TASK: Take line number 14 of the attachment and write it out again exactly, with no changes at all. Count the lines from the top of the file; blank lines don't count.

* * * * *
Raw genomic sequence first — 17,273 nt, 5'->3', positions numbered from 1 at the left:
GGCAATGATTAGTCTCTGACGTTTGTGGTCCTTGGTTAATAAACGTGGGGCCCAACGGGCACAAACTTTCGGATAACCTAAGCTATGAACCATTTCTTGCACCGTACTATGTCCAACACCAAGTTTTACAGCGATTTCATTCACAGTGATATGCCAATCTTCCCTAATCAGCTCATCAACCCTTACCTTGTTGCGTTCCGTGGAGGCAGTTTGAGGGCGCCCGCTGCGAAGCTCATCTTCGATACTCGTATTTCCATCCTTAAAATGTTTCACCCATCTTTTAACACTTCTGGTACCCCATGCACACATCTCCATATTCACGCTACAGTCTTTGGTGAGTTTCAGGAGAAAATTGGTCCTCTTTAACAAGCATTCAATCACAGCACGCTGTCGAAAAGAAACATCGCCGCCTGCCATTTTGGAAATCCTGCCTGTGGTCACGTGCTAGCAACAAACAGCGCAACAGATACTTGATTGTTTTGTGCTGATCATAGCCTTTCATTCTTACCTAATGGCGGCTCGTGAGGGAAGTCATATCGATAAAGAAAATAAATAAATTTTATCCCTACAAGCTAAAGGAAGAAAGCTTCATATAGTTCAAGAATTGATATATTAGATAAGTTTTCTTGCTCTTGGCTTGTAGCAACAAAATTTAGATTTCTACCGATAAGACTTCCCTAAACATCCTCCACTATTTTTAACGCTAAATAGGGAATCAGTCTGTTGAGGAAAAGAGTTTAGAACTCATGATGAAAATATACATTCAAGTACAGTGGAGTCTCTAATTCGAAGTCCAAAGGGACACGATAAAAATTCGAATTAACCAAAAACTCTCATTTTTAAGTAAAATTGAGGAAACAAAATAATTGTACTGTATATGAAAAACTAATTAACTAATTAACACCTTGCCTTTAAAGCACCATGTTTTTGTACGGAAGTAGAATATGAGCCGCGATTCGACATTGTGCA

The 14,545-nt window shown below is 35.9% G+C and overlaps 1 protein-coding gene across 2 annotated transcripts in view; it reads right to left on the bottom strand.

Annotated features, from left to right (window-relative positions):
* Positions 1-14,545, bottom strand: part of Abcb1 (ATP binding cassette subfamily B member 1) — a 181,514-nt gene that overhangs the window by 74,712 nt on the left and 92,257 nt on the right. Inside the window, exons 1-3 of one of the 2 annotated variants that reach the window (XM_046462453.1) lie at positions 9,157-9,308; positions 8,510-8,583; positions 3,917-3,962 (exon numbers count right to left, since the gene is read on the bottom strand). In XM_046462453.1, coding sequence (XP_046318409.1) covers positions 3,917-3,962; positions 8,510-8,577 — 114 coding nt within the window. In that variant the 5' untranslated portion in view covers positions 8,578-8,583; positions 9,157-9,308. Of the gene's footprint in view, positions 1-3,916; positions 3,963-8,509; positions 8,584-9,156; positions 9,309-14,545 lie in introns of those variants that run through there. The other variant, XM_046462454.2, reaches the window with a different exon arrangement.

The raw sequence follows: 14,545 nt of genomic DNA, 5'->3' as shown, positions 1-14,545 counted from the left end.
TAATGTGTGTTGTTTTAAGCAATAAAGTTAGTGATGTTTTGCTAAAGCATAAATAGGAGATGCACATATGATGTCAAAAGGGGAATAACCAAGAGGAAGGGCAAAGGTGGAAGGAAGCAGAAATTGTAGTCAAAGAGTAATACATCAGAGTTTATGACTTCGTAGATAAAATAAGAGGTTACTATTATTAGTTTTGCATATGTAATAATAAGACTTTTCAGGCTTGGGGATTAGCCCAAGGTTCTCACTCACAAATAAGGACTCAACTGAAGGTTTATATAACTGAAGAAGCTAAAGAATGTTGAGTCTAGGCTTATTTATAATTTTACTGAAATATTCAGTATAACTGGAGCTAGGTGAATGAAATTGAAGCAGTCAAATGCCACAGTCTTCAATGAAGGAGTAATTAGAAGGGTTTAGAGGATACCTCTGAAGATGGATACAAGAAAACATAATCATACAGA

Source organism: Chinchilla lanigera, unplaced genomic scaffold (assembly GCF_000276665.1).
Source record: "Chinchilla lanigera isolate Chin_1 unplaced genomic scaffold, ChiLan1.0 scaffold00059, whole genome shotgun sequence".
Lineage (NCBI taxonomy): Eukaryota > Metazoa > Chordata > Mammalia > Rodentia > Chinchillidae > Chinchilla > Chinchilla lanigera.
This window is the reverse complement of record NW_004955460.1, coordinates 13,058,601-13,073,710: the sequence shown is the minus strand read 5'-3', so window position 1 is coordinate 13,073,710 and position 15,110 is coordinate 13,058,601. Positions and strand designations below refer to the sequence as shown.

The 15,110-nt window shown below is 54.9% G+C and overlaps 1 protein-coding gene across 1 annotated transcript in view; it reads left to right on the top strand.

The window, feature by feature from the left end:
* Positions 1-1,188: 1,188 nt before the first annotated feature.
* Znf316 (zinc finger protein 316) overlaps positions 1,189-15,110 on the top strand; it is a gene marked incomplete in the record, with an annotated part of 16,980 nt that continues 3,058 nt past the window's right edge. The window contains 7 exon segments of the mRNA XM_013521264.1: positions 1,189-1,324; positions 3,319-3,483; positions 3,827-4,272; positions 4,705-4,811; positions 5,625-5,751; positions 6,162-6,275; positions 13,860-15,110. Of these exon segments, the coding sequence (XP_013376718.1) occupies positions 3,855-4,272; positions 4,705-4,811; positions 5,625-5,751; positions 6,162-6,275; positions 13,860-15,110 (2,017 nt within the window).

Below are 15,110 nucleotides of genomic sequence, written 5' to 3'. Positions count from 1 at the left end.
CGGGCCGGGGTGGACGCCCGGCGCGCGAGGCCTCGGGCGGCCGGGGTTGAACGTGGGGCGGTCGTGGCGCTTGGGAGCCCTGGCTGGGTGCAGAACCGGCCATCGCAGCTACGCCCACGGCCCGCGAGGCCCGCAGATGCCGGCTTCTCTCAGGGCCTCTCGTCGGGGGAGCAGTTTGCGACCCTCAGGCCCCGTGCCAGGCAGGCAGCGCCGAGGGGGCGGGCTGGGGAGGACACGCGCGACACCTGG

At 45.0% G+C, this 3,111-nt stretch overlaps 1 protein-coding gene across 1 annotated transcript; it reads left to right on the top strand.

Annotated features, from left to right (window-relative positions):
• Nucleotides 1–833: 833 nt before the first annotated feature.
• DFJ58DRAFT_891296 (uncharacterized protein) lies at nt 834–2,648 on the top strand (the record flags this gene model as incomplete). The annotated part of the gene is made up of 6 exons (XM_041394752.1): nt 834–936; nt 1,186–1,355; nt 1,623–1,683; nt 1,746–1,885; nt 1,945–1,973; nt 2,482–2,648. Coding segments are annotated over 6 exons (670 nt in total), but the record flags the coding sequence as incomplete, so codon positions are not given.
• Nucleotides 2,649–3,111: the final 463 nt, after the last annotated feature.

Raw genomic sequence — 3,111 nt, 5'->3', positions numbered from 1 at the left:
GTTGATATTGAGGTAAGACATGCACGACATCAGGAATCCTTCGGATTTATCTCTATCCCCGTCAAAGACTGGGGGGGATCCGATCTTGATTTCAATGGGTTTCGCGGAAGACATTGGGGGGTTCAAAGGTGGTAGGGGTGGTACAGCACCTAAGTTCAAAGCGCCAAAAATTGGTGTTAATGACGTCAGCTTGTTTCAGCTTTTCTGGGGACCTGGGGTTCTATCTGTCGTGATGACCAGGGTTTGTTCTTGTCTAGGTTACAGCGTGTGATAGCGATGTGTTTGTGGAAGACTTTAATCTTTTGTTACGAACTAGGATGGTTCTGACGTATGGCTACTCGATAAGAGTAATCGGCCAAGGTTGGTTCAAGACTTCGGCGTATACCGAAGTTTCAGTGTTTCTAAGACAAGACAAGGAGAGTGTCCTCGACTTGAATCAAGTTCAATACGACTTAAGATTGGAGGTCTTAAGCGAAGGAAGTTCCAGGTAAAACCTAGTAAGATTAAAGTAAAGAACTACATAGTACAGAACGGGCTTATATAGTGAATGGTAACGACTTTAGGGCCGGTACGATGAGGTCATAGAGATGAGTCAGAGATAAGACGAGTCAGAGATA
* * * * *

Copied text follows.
* Positions 1-1,188: 1,188 nt before the first annotated feature.